Fig. 8. Tagged turtle swimming along bottom. Both the metal flipper tag and the acoustic tags are visible (the second acoustic tag was for a separate study).
Fig. 9. Tagged turtle swimming above Lighthouse Reef Atoll’s forereef.
Figs 10-11. Searching for turtles with the Vemco V100 tracking unit (grey box) and the VH110 hydrophone (in the water).
Results and discussion
Through this study we were able to gain preliminary results on the size of hawksbill turtles inhabiting the study sites (Fig. 12) and their home range. We were also able to investigate habitat preference and behaviour of the turtles. Figure 13 shows examples of the type of extended track data that was collected during the course of this study. Because the survey time was short and sample size low, this research will be combined with future studies to shed light on abundance and behaviour of this potentially important juvenile hawksbill turtle feeding ground.
It is clear, however, that LRA is a foraging ground for juvenile hawksbill turtles and with further study it may be deemed an important one for the region. Though LRA lies approximately 100km from the mainland it is still a popular place in Belize for fishing and diving. An estimated 23 boats associated with tourism utilize LRA (Graham et al., 2005), many visiting the western forereef, mooring directly over the wall or on the adjacent forereef (pers. observation). Given the observed high level of use of the wall and forereef by the turtles and the fact that many dive boats frequent the wall and adjacent forereef there may be potential for disturbance to the turtles from anchoring or from divers. The direct effect this may have on the turtles is unknown, but indirect damage due to habitat destruction may be possible as damage to the coral reef habitat at LRA has been reported (Kramer & Kramer, 2002) and anchoring and diving have caused similar damage to other reefs in the past (e.g. Davis, 1977; Jameson et al., 1999).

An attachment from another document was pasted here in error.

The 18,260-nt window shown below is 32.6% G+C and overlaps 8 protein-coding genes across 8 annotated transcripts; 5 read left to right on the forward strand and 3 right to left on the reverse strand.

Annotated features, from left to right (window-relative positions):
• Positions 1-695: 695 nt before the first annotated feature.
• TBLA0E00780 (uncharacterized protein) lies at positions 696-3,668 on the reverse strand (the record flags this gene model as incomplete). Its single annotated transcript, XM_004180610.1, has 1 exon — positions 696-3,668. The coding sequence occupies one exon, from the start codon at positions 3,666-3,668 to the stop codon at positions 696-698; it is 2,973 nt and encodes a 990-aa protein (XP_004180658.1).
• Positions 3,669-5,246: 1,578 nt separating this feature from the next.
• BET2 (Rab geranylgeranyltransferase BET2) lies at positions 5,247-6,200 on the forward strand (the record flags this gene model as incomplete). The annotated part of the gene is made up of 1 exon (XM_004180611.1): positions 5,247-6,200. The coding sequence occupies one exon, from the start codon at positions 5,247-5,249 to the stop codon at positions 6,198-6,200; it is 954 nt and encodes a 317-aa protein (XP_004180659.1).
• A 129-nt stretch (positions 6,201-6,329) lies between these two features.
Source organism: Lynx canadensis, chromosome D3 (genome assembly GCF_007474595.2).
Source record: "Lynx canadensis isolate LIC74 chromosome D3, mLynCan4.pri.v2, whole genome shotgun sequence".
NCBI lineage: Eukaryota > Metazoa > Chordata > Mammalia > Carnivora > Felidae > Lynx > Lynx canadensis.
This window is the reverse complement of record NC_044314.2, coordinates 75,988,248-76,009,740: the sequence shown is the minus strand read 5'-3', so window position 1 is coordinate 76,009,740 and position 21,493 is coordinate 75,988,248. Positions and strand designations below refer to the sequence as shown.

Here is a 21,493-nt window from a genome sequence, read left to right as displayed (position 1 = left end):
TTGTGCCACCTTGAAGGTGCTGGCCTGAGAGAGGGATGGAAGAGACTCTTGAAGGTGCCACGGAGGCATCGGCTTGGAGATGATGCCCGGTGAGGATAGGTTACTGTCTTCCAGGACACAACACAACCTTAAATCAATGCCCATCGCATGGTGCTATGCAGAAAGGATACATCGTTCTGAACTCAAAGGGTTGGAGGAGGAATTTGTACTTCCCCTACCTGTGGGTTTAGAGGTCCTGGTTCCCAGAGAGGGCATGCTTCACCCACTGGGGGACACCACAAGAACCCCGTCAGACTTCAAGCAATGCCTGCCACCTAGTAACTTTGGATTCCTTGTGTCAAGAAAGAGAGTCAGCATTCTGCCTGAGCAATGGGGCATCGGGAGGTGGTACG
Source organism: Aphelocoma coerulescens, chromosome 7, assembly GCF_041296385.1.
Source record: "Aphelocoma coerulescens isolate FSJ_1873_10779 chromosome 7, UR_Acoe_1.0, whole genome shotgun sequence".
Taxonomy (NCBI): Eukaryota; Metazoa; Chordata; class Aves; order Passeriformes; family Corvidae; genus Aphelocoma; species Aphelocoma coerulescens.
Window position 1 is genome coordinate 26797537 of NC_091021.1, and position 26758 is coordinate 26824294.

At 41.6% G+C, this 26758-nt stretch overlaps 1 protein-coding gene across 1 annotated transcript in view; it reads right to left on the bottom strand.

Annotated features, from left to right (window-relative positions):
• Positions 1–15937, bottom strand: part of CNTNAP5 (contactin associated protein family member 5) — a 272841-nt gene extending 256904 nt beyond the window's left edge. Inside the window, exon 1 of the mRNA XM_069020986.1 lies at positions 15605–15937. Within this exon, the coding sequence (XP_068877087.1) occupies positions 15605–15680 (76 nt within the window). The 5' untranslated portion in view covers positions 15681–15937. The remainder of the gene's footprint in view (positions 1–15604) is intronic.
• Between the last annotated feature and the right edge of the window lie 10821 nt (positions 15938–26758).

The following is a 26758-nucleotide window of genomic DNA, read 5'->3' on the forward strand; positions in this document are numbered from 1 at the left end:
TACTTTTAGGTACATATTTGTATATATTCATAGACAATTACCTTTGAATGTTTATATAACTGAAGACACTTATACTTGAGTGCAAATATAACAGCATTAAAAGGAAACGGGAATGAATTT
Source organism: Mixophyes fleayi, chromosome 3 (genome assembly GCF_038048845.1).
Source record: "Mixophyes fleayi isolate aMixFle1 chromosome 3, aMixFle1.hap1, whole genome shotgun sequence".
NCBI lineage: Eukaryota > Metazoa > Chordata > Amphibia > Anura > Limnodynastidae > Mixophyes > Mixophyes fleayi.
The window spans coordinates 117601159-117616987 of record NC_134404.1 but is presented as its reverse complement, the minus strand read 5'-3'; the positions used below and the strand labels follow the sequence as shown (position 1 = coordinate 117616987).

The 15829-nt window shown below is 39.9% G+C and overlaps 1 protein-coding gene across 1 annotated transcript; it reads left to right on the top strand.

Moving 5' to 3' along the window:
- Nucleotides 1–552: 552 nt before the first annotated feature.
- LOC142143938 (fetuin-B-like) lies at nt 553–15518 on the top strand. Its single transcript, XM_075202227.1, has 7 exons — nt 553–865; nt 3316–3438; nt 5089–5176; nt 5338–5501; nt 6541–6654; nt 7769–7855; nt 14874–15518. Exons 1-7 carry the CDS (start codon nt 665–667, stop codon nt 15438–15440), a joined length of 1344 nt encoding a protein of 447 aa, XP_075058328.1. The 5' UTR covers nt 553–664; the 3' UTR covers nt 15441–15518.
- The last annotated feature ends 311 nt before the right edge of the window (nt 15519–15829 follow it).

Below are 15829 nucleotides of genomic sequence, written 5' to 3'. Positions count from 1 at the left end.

This pilot study has indicated that a substantial amount of information can be obtained about a population of juvenile hawksbill turtles in a short period of time using active acoustic telemetry. University of Exeter in partnership with the Wildlife Conservation Society will expand this pilot project in the coming years to gain a better understanding of the home range and movements of juvenile hawksbill turtles at LRA in relation to threats and conservation opportunities. Results from this study, combined with future research, will be published and will provide information beneficial to the management of juvenile hawksbill turtles at LRA and potentially the Mesoamerican Barrier Reef region. Informed management of this and other juvenile hawksbill foraging grounds could prove to be beneficial to breeding populations throughout the Caribbean.
Fig. 12. One of the larger turtles captured.
Fig. 13. Examples of extended tracks conducted during survey (LRA, Belize, May 2009).
This project would not have been possible without the guidance, hard work and financial support from a number of people and organizations. Thank you to the Fisheries Department of Belize for allowing the work to take place under Wildlife Conservation Society research permit number 011-09. We are grateful to the Wildlife Conservation Society for their logistical and financial support, to the Belize Audubon Society for allowing us to stay at Half Moon Caye and to the British Chelonia Group and Vemco for their financial support. And finally, I cannot express adequate thanks to the expedition team members Dan Castellanos, Daniel Castellanos, Jason Castro, Darren Castellanos, Edlin Leslie and ‘Tiger’ Orrington for their help in catching turtles and captaining boats.
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Testudo Volume Seven Number Two 2010